So GSS data contradict the view that black communities that are small, isolated, and surrounded by many whites have it really bad. Blacks think they have it better when their numbers are small.

My guess would be that perceived discrimination is affected a great deal by exaggeration, a phenomenon that gets magnified among large concentrations of blacks.

UPDATE: This hypothesis of large numbers magnifying the perception of discrimination doesn't work for the South which has many blacks but scores the lowest on discrimination. A reader suggested that progressives encourage blacks to see mistreatment, but some low-black areas contain many liberals: the West Coast, New England, Minnesota. I wonder if the perception of bias depends on how one is treated when applying for a job. Southerners and perhaps many people in low-black areas might have a softer touch than employers in places like Chicago or Detroit. Discrimination is typically an ambiguous thing. People are not going to admit that they're not hiring you because they don't like blacks, so people have to rely on cues. A brusque manner could be interpreted as bias.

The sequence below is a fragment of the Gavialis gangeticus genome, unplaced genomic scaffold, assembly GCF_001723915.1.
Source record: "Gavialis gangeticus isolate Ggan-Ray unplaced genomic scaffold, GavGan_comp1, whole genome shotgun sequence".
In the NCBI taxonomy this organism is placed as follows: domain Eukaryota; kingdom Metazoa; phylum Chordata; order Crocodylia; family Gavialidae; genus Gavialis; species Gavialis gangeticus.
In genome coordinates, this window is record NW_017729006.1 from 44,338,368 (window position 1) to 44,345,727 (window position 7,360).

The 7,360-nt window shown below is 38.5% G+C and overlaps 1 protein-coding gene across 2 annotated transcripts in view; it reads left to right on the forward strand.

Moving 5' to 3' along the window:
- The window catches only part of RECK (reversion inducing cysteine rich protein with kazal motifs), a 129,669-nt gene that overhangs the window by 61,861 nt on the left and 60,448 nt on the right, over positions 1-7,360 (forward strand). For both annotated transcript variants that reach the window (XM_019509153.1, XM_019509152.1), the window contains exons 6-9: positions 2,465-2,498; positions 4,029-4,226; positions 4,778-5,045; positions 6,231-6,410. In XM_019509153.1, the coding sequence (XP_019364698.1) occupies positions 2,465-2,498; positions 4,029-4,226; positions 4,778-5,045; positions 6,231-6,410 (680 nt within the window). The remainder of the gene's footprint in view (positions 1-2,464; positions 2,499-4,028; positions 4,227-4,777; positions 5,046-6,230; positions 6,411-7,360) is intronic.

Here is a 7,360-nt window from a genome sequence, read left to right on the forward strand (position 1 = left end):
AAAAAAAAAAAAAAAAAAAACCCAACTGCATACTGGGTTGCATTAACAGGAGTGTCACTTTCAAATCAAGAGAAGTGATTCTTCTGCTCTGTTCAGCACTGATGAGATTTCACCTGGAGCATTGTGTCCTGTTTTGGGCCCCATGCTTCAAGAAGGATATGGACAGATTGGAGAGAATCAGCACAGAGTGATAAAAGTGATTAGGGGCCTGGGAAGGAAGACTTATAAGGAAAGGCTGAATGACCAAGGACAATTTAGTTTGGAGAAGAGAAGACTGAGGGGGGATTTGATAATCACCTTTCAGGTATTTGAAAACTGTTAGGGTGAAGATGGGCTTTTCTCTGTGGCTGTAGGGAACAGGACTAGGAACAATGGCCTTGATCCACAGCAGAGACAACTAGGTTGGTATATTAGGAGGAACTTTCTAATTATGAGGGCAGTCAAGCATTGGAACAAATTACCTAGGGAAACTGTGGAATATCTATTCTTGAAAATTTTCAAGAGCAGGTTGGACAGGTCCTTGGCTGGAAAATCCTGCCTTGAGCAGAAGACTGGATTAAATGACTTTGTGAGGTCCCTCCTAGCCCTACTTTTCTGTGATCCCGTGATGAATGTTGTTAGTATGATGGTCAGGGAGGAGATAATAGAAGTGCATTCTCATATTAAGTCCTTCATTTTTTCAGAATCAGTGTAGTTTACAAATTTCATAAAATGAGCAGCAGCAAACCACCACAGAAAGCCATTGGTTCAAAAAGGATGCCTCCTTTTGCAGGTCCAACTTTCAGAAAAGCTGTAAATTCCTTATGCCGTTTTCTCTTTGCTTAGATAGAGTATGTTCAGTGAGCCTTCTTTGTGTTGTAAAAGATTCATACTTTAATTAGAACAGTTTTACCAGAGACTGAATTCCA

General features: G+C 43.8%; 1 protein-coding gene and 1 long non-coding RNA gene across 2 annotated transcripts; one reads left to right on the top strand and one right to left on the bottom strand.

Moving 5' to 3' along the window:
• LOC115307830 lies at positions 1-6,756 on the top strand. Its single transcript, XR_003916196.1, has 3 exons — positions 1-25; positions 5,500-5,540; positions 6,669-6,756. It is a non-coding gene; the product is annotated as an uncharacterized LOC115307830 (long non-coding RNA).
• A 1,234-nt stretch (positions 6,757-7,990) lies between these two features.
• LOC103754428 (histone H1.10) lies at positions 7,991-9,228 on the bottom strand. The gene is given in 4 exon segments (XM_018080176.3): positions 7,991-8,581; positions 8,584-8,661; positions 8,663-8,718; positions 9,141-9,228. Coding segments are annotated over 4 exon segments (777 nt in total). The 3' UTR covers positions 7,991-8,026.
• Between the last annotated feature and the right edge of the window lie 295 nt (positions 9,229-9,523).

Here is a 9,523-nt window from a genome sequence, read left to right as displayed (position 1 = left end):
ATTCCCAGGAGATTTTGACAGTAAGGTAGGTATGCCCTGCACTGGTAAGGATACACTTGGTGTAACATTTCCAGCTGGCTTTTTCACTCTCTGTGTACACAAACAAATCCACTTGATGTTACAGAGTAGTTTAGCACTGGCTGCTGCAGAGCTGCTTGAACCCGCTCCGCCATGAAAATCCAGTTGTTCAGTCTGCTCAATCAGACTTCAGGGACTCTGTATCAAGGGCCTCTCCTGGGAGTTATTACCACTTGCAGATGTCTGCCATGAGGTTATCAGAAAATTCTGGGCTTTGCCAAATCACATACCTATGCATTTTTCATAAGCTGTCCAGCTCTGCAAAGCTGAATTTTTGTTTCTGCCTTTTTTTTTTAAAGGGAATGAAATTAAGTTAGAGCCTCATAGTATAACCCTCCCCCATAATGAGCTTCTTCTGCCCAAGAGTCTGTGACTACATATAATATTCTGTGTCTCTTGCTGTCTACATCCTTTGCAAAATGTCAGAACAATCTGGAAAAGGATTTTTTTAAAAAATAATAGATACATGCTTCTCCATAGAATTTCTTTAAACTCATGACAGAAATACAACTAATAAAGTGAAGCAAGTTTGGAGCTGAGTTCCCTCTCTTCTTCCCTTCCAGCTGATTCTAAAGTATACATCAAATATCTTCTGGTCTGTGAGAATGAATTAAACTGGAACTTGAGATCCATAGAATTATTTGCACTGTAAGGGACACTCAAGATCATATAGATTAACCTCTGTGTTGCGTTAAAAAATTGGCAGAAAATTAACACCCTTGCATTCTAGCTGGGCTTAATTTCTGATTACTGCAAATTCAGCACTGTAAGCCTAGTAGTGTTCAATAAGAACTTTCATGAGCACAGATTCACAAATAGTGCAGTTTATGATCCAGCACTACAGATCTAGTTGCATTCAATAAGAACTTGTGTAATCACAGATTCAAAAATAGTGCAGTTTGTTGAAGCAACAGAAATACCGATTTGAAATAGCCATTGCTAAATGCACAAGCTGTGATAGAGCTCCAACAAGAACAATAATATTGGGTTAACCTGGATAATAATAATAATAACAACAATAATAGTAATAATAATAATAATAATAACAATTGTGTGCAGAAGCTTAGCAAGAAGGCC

Monday, November 25, 2019

How much dumber are big families?

We know that dumb people tend to have larger families, so I was curious about how much IQ drops with each additional child. Here's the mean IQ by family size (sample size = 26,388, immigrants excluded):

Mean offspring IQ by number of children

1    101.4
2    101.2
3    100.2
4      98.4
5      97.1
6      95.2
7      94.2
8      93.0
9      91.7
10    90.8
11    89.6
12+  88.8